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Partial Resistance to Powdery Mildew in Soft Red Winter Wheat. W. L. Pearce, Department of Agronomy, University of Kentucky, Lexington 40546-0091. D. A. Van Sanford, Department of Agronomy, University of Kentucky, Lexington 40546-0091, and D. E. Hershman, Extension Plant Pathologist, University of Kentucky Research and Education Ctr, Princeton 42445. Plant Dis. 80:1359-1362. Accepted for publication 26 August 1996. Copyright 1996 The American Phytopathological Society. DOI: 10.1094/PD-80-1359.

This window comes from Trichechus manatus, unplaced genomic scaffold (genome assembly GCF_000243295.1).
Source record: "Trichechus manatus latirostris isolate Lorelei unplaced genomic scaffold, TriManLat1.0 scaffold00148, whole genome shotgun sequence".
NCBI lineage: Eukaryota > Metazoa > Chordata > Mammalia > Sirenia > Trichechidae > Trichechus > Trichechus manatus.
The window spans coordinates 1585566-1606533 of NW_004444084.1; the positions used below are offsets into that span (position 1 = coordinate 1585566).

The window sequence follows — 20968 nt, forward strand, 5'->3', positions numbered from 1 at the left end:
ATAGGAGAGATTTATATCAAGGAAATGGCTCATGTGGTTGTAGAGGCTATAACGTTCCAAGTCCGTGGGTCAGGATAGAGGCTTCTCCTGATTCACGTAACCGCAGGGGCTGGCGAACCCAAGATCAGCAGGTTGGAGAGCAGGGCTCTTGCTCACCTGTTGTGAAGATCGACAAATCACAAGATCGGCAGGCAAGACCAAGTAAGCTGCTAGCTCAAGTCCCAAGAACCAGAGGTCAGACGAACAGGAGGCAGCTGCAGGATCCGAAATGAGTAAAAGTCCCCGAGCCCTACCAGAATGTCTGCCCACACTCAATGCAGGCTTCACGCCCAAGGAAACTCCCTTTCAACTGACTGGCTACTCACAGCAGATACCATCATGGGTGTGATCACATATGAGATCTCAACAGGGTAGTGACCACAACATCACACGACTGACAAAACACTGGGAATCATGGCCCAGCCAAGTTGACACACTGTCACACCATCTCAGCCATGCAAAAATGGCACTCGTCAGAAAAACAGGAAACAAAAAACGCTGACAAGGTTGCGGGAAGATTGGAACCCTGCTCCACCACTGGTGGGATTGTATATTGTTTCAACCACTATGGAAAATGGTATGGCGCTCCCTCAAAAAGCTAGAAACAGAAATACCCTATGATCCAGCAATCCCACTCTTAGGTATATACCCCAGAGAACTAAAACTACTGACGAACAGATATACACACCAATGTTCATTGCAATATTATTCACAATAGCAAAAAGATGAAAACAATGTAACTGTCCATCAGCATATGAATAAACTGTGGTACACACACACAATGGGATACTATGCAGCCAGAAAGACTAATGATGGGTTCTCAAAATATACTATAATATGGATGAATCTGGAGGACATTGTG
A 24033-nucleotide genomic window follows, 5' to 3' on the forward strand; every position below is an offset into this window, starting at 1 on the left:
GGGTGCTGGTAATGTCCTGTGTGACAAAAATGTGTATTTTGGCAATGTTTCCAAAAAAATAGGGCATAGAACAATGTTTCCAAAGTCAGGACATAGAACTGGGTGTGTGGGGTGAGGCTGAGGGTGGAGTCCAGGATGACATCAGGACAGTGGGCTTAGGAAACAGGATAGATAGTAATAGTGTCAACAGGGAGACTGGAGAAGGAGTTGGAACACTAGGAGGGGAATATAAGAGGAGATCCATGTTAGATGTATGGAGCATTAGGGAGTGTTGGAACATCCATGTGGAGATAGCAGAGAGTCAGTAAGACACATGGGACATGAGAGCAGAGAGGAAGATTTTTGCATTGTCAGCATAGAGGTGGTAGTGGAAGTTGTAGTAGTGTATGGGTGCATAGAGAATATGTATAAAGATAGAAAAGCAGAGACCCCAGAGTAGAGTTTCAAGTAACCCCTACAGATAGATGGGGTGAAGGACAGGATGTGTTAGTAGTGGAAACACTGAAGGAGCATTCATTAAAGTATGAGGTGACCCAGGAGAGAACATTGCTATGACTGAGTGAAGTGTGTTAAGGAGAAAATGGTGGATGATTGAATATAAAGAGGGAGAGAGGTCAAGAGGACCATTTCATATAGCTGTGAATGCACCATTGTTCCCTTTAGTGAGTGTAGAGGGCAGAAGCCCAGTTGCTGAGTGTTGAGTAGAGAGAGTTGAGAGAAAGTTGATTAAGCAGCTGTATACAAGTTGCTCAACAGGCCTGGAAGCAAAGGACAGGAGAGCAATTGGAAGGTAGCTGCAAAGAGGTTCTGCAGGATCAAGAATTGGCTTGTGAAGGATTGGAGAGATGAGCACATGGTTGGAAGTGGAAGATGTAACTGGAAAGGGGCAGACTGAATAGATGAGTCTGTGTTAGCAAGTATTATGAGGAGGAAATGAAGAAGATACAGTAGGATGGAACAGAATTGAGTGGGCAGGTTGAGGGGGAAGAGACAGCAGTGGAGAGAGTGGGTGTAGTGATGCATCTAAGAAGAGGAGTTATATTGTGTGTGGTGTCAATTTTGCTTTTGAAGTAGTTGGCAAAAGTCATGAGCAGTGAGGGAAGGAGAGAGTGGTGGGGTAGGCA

Powdery mildew (caused by Erysiphe graminis f. sp. tritici) is a disease that can cause significant yield loss in soft red winter wheat (Triticum aestivum). In selecting for resistance, one strategy is to incorporate partial resistance into breeding populations. The objectives of this study were to (i) estimate heritability of partial resistance to powdery mildew, (ii) determine which growth stage is optimal for measuring powdery mildew in terms of predicting yield loss, and (iii) measure yield loss associated with powdery mildew. In 1991, we evaluated 94 F3 lines from a single-cross population believed to be segregating for partial resistance in a replicated experiment near Lexington, KY. The bulked F5 progeny were evaluated in a replicated experiment in 1993. Plants were rated according to leaf infected (LI), an index of powdery mildew on the flag leaf and the subtending two leaves at Feekes growth stages (GS) 9 and 10.5. Severity of infection was assessed only on the uppermost leaf on which powdery mildew was present. Broad sense heritability estimates ranged from 0.31 (LI, 1991) to 0.65 ( severity, 1991). Heritability of severity of infection was considerably higher at GS 9 than at GS 10.5 (0.57 versus 0.34). Severity of infection at GS 9 also had the strongest correlation with yield (r = -0.55; P < 0.01) of any powdery mildew rating. We observed an average yield loss of 20% associated with powdery mildew over the 2 years of the study. Our data indicate that GS 9 is better than GS 10.5 for evaluating powdery mildew in terms of likely yield loss and heritability.